Things you should know before going to a self defense workshop


I hate to be the bearer of bad news, but one self defense seminar is most likely not going to be enough to save your butt if the fecal matter hits the preverbal fan. Here is why, most self defense workshops are more technique focused than principal focused. Sure, a specific technique can get you out of a certain grab against a role player that does not have ill intent towards you. But a principal can be applied across a much broader spectrum of potential attacks. You simply do not have enough time in a single workshop to cover every position an attacker may place a defender in. However, you can learn a principal that you can apply standing, in the clinch, or on the ground. That’s why we teach a principal based approach to self defense.



Situational awareness trumps all techniques and principals you may learn at a self defense seminar. Situational awareness is the number one principal we teach our law enforcement and civilian students. Ultimately, avoiding a situation before it occurs is the safest approach to self defense. Yes, it is never the victim’s fault. Yes, you have the right to go anywhere you want at anytime you want. However, some very simple steps can prevent an encounter with a predator. Traveling in groups, parking in well lit areas, and not having your head buried in your phone like you are doing now, can help you spot a predator before she/he spots you. Be aware of your surroundings and address the potential threat before it becomes an active threat.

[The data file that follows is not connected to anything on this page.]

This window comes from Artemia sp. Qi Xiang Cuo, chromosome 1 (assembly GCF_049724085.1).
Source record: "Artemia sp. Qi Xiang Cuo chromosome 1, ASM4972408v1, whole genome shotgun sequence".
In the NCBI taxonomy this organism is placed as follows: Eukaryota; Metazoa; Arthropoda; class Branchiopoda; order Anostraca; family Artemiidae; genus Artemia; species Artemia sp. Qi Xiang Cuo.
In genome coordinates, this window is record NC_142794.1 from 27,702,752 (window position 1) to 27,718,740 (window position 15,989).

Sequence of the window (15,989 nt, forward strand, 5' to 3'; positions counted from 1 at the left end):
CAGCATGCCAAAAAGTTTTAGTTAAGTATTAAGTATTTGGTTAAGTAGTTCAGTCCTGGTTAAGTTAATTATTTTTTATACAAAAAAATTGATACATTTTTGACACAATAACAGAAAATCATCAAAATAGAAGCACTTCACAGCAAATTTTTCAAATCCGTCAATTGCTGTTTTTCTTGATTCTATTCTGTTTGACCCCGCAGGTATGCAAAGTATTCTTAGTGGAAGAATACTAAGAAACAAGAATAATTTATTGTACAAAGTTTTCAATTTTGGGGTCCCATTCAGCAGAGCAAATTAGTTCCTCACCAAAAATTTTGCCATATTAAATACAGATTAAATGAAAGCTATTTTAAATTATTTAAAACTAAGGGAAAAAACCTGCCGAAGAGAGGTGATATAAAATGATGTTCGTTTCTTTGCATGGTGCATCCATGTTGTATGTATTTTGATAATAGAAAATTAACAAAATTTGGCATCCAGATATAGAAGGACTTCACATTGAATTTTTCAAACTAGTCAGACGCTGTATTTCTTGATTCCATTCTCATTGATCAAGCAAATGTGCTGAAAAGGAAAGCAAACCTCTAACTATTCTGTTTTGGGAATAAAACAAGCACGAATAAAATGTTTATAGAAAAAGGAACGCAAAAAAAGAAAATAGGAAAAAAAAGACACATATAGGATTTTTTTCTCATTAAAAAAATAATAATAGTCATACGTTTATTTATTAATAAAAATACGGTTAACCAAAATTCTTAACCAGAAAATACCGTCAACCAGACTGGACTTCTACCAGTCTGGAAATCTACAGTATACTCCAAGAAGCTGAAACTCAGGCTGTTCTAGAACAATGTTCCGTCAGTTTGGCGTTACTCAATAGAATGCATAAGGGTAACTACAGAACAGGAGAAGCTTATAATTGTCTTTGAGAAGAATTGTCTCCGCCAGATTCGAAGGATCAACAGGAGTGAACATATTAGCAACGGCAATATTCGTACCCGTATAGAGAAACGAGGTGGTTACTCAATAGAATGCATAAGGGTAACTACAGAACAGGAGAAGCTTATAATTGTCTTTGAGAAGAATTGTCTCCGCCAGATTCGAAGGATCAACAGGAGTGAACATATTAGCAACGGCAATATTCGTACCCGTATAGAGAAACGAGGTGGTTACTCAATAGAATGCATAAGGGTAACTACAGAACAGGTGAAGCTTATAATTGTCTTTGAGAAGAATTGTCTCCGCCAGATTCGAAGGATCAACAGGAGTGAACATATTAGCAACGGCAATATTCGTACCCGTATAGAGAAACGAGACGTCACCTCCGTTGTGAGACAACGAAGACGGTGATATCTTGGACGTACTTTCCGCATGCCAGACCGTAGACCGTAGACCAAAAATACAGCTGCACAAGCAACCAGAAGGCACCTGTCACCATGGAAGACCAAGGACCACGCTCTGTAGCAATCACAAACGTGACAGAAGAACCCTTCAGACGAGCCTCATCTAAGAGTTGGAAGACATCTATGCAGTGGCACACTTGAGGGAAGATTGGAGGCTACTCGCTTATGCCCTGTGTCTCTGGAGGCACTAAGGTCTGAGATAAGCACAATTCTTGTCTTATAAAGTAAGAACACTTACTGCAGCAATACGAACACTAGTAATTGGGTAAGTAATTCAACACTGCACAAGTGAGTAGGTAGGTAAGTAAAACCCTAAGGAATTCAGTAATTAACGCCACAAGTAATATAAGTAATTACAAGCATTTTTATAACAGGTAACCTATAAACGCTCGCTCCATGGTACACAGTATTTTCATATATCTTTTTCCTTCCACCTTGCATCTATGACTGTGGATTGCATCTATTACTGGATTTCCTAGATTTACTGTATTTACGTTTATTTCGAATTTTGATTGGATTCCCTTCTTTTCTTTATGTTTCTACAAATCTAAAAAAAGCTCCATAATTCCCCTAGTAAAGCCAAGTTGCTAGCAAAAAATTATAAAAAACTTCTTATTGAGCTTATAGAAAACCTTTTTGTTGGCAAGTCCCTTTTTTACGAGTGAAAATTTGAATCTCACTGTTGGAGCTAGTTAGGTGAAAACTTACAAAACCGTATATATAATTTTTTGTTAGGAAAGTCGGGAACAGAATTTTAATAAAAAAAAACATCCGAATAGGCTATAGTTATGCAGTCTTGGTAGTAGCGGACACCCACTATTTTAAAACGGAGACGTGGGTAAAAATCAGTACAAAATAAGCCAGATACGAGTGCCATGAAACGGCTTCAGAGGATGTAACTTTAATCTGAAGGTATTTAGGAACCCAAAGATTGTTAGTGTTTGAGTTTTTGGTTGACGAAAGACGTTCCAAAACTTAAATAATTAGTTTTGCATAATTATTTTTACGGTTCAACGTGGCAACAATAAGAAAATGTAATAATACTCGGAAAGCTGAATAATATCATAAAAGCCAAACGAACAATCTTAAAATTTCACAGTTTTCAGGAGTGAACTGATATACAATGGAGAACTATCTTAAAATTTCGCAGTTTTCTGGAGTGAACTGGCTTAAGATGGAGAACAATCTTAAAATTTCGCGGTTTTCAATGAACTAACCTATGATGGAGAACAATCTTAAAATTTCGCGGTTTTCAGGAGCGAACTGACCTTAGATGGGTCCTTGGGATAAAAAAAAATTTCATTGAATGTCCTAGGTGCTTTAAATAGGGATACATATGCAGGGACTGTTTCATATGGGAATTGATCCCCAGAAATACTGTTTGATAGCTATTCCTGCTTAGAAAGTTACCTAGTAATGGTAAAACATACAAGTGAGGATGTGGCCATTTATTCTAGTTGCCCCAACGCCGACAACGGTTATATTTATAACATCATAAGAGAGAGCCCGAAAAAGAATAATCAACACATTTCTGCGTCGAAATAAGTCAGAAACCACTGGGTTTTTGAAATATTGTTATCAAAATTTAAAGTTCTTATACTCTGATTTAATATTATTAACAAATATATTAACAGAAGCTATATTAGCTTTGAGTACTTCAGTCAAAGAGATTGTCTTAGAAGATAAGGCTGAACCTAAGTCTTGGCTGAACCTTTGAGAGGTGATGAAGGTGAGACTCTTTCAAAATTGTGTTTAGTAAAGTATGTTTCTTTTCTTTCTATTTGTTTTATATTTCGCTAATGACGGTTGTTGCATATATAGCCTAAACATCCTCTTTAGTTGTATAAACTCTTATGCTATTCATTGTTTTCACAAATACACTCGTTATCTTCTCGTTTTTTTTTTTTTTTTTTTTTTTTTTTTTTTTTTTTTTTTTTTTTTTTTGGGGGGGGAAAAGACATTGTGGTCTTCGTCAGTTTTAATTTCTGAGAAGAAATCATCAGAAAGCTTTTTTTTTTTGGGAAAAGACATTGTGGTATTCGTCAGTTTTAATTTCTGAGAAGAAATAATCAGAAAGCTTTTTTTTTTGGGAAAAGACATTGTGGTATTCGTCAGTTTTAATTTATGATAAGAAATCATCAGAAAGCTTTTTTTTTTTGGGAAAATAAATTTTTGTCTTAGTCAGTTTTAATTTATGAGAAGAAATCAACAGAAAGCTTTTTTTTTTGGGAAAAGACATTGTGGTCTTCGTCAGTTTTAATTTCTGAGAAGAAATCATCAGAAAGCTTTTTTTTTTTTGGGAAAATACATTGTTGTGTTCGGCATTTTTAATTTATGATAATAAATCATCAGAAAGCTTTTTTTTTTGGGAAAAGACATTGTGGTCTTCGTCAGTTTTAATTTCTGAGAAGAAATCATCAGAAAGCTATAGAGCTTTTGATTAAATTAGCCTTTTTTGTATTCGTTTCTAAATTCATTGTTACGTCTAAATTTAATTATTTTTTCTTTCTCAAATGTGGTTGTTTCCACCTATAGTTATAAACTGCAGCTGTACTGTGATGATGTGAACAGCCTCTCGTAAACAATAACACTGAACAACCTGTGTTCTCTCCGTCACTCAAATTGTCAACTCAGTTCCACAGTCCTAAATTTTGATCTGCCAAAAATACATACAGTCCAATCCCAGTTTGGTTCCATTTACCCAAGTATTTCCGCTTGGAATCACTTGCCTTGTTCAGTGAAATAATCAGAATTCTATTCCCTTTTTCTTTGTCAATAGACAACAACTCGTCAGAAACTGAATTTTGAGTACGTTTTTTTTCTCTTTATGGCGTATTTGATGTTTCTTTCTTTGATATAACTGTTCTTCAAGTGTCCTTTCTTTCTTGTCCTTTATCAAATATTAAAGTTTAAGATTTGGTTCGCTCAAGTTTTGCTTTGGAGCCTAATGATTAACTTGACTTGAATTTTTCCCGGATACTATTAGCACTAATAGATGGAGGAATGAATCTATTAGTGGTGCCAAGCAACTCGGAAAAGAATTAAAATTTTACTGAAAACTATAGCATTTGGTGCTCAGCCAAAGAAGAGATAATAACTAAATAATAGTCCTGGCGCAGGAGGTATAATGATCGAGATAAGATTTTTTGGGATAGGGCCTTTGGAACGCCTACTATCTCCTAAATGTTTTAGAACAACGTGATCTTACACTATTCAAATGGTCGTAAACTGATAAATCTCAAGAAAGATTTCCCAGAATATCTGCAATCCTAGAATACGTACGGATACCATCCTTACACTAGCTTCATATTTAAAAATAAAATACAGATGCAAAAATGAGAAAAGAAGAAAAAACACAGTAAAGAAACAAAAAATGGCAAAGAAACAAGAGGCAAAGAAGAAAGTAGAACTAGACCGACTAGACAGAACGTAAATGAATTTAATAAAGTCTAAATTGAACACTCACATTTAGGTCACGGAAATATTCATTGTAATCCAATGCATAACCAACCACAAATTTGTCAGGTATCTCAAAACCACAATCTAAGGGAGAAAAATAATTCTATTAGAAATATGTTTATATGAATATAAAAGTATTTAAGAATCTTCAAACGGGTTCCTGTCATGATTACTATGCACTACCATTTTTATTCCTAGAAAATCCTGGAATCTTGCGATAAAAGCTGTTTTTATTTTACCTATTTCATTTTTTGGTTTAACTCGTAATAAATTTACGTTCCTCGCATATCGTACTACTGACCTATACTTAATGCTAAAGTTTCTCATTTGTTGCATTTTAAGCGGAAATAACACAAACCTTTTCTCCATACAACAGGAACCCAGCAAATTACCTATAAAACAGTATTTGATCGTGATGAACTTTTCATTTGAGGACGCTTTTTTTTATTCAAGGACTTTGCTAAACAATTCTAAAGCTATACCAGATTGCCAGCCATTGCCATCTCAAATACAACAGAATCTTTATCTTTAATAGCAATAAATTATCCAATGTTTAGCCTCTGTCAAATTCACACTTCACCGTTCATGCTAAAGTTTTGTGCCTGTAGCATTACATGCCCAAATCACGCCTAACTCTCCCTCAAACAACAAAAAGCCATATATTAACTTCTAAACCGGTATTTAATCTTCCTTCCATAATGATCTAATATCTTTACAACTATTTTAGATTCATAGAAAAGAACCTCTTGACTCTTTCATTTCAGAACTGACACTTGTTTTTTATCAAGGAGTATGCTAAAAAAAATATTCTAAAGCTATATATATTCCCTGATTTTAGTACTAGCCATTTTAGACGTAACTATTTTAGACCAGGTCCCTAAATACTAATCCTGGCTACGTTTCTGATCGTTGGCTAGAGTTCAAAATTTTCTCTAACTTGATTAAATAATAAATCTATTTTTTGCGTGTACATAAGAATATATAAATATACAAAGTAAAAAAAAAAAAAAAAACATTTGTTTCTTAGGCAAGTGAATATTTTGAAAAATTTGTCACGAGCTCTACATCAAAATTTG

Cognitive recall under stress. We can spend a couple of hours working on a few different techniques in a nice, clean, and well lit facility with experts that are interested in helping you. However, the probability of those being the conditions when you are attacked is extremely low. When you are attacked your ability to recall the techniques you went over two months ago in an outing with your girlfriends will not just be hard to recall, they will likely disappear all together. Enter, muscle memory. The techniques you learn must be drilled hundreds of times if you desire to deploy them in an actual attack. The self defense seminar should only be an introduction to the technique and exposure to the finer components that make the technique effective. From there you should repeat the techniques at least 300 times before you attend the next seminar. If you had difficulty with a specific technique or position during your extensive practice, bring it up to the instructor, you can be shocked of how a simple adjustment can be the difference between a sweet technique and a flop.


Get out there and train. Encourage a friend to join us so you have a training partner between seminars. Keep your head up and listen to your gut feeling, if you have a bad feeling about a person, there’s probably some threat cues that you subconsciously observed and should probably listen to your gut.


About the author:


Amir Khillah is a retired professional fighter, holds a Master ' s degree in Human Performance, a Bachelor ' s degree in Exercise Physiology/kinesiology, a Police Academy Subject Control Instructor, a police officer, and the founder of Centurion Moderns Subject Control. For more information about officer Khillah or Centurion Modern Subject Control, please visit www.CenturionMSC.com

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